Beane Curriculum Review

The editor of this text presents a range of authors concern about the state of curriculum in K-12 schools of North America in the 21st century. Beane describes the collection of reviews as critiquing curriculum as “disconnected, fragmented, and incoherent”. Eighteen professional writers contributed their perspectives of working with current curriculum that seeks to “Leave no child behind”.


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Authors work in a range of education areas; professors, teachers, lecturers and administration staff. Each author shares their way of engaging with curriculum in a meaningful way so as to relate to the day to day existence of students.

The book was written to fill the gap observed by the authors, which is that there is a lack of curriculum that truly prepares students for lifestyles, careers and personal development suited to live in this the globalized millennium. Throughout the ideal “educated” person is explored, incorporating a diversity of themes that highlight the integration of curriculum, within and between subjects and across cultures. Importantly, it comes across, is the critical need to research more authentic assessment forms, to establish broader goals and standards and to be more fully inclusive of students. 2.
Write down striking words, images, phrases or details. The Search for Coherence is the title of Chapter One is a striking phrase in that it implies that the concept of coherence, as it applies to curriculum, is dearth. This is surprising given the governments push for a “No Child Left Behind Policy” which has seen a radical shake-up of curriculum. The image this casts for me are teachers and lecturers using a torch to look high and low for an elusive “something”; all the while becoming more and more frustrated. Coherence for me describes a state of understanding that allows practical application of knowledge and comprehension.
I love the term “inclusiveness” because it reflects basic human rights to freedom of thought, values and speech. It facilitates the cultivation of discussion to find answers and to listen to each party who is involved. A multi-perspective can only enrich decision-making processes, and better enable critical analysis and monitoring of existing processes and protocols in the delivery of education services to ensure best practices. Critical Analysis 1. Ask yourself questions about the text: What perplexes you about a particular passage?
I am having trouble understanding how a coherent curriculum will ensure a general standard of delivery while tailoring itself to the ever changing individual needs of students, teachers, education institutions and the workforce. The relevance or usefulness of a curriculum must be dynamic in order to provide what is needed as defined by all stakeholders. However, how to be confident that there is an equal access to opportunities and resources that comprise a basic education that will allow students to become functional community members, that contribute as well as take care of their personal well being.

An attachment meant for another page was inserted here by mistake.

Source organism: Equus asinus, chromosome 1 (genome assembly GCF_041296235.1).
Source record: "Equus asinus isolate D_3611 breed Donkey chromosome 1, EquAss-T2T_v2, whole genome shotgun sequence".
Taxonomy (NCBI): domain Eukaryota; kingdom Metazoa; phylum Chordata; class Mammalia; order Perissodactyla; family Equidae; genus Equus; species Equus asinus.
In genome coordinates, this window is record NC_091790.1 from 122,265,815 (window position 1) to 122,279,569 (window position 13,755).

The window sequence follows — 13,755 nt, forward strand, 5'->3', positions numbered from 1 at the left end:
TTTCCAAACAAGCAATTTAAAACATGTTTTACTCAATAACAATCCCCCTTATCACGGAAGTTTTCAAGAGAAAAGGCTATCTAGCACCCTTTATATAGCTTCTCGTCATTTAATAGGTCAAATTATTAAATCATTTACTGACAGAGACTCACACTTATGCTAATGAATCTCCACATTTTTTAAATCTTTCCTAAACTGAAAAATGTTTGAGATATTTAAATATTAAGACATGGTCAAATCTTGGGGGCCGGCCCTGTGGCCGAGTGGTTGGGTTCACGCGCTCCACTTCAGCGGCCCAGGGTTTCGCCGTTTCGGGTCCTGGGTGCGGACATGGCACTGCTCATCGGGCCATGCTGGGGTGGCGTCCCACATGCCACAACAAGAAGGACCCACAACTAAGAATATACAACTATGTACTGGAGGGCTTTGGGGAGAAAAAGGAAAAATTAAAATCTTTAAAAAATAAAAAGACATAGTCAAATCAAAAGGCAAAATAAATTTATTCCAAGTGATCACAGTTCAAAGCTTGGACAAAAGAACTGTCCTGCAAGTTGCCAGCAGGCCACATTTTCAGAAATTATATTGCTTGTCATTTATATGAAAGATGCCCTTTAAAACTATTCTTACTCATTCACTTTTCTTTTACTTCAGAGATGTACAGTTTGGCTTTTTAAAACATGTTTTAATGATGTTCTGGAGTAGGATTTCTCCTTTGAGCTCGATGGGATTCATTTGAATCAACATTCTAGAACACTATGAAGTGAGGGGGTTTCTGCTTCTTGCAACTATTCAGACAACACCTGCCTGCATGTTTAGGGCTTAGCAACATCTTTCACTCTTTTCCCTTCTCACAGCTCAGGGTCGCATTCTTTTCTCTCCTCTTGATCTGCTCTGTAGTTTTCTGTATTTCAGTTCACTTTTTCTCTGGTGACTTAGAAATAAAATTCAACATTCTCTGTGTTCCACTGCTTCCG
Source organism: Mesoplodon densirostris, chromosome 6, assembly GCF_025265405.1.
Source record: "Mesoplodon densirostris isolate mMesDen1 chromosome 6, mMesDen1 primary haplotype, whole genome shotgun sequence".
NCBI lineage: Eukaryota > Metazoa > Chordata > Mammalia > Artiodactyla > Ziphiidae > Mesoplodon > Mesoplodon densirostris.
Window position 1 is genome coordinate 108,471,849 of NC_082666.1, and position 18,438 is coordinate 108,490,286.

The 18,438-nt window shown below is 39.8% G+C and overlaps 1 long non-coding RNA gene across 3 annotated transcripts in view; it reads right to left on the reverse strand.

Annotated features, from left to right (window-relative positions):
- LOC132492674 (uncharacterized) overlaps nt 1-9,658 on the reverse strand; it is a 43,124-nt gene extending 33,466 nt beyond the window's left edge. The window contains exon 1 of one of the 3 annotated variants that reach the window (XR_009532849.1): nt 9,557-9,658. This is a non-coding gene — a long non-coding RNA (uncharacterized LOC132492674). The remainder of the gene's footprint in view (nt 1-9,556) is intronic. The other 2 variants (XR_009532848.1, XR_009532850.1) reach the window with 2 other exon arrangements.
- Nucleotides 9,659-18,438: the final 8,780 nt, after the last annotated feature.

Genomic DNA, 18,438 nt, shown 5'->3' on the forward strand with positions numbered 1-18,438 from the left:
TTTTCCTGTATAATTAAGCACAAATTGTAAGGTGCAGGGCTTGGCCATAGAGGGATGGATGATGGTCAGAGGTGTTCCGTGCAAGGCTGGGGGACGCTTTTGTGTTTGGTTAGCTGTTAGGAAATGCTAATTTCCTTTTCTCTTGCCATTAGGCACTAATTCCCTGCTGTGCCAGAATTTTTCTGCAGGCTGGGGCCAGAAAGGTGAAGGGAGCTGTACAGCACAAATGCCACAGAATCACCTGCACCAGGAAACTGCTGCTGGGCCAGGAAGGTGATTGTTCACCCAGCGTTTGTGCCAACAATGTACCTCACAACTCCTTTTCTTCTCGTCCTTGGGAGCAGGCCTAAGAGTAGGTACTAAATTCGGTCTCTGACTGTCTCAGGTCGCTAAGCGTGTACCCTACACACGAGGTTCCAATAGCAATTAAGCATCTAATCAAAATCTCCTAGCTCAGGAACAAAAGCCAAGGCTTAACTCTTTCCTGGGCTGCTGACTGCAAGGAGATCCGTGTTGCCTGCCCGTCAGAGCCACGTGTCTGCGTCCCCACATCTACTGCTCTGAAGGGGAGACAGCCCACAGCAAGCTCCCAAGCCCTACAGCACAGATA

Also, the phrase “repositioning [of] learning experiences into meaningful contexts” (p. 8) comes across as vague and not really saying anything. How the context that is being suggested is quantitatively or qualitatively different form what currently exists is left unclear. 2. Try agreeing with the writer. I agree with the need to develop a more meaningful and purposeful curriculum for our children, young people, and professionals-in-training. A multidisciplinary approach to discussing and problem-solving the issue is a clear approach to aid in the differentiation of concepts and actual facts with regard to current curriculum practices.
I concede as well that education needs to go beyond “mug and jug” and contribute to the motivation, engagement and facilitation of continuous learning and self-discovery of both the student and teacher. The weaving of theory and tried education delivery practices are the best way to provision students and teachers with unambiguous explanations that cultivates applied knowledge. The collection of articles encourages the reader to reflect on their own practices and to determine where flexibility, creativity and change could be of benefit.
However, the authors leave out one set of very important stakeholders – the caregivers of the students. More and more literature is encouraging the inclusiveness of caregivers in the education of their child. The authors tended to ignore directly engaging caregivers in the determination of what is missing in curriculum and most importantly, how to best develop a more coherent form. This is contended to be a loss for any curriculum development as caregivers have intimate knowledge of the needs, desires, fears and capabilities of their children.
Also, many parents are in the workforce or contribute to the community in some other capacity and so also have first hand knowledge of the skills and attitude that is needed for citizens of the future. I anticipate that I will seek continuous development in policy analysis and research work, to be able to monitor and evaluate my practices and the organizational culture and values I am working with. As well I will start a reflective journal to record my own practices and views toward student responses, and my satisfaction with meeting the goals to aid in “educated person

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